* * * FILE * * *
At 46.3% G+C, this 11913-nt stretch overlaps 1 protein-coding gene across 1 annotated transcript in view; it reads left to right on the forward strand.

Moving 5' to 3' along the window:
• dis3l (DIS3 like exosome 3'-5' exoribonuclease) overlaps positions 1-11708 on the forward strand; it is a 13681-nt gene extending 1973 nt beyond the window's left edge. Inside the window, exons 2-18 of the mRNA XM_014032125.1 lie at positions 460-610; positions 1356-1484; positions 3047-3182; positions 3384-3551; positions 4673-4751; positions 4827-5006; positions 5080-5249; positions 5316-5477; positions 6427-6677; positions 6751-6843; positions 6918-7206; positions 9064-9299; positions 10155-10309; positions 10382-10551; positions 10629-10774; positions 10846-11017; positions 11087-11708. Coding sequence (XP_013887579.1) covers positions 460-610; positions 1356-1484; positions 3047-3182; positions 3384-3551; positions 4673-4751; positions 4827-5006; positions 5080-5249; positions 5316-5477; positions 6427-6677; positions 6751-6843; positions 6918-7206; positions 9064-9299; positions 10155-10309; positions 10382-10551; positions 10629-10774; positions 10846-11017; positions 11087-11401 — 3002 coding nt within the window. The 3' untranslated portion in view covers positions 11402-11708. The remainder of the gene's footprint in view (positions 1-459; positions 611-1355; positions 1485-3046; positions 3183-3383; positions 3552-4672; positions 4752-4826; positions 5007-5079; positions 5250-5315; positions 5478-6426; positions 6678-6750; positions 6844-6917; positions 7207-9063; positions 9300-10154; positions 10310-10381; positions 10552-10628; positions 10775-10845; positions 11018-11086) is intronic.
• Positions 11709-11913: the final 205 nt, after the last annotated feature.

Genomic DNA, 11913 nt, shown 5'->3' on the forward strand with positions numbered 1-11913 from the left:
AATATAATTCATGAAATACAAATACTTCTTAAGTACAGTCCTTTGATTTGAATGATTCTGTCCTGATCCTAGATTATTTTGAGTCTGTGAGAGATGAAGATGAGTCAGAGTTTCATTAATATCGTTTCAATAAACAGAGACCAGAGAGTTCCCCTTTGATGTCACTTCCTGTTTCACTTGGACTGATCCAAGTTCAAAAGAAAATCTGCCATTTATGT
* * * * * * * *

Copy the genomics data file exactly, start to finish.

At 46.3% G+C, this 11913-nt stretch overlaps 1 protein-coding gene across 1 annotated transcript in view; it reads left to right on the forward strand.

Moving 5' to 3' along the window:
• dis3l (DIS3 like exosome 3'-5' exoribonuclease) overlaps positions 1-11708 on the forward strand; it is a 13681-nt gene extending 1973 nt beyond the window's left edge. Inside the window, exons 2-18 of the mRNA XM_014032125.1 lie at positions 460-610; positions 1356-1484; positions 3047-3182; positions 3384-3551; positions 4673-4751; positions 4827-5006; positions 5080-5249; positions 5316-5477; positions 6427-6677; positions 6751-6843; positions 6918-7206; positions 9064-9299; positions 10155-10309; positions 10382-10551; positions 10629-10774; positions 10846-11017; positions 11087-11708. Coding sequence (XP_013887579.1) covers positions 460-610; positions 1356-1484; positions 3047-3182; positions 3384-3551; positions 4673-4751; positions 4827-5006; positions 5080-5249; positions 5316-5477; positions 6427-6677; positions 6751-6843; positions 6918-7206; positions 9064-9299; positions 10155-10309; positions 10382-10551; positions 10629-10774; positions 10846-11017; positions 11087-11401 — 3002 coding nt within the window. The 3' untranslated portion in view covers positions 11402-11708. The remainder of the gene's footprint in view (positions 1-459; positions 611-1355; positions 1485-3046; positions 3183-3383; positions 3552-4672; positions 4752-4826; positions 5007-5079; positions 5250-5315; positions 5478-6426; positions 6678-6750; positions 6844-6917; positions 7207-9063; positions 9300-10154; positions 10310-10381; positions 10552-10628; positions 10775-10845; positions 11018-11086) is intronic.
• Positions 11709-11913: the final 205 nt, after the last annotated feature.

Genomic DNA, 11913 nt, shown 5'->3' on the forward strand with positions numbered 1-11913 from the left:
AATATAATTCATGAAATACAAATACTTCTTAAGTACAGTCCTTTGATTTGAATGATTCTGTCCTGATCCTAGATTATTTTGAGTCTGTGAGAGATGAAGATGAGTCAGAGTTTCATTAATATCGTTTCAATAAACAGAGACCAGAGAGTTCCCCTTTGATGTCACTTCCTGTTTCACTTGGACTGATCCAAGTTCAAAAGAAAATCTGCCATTTATGT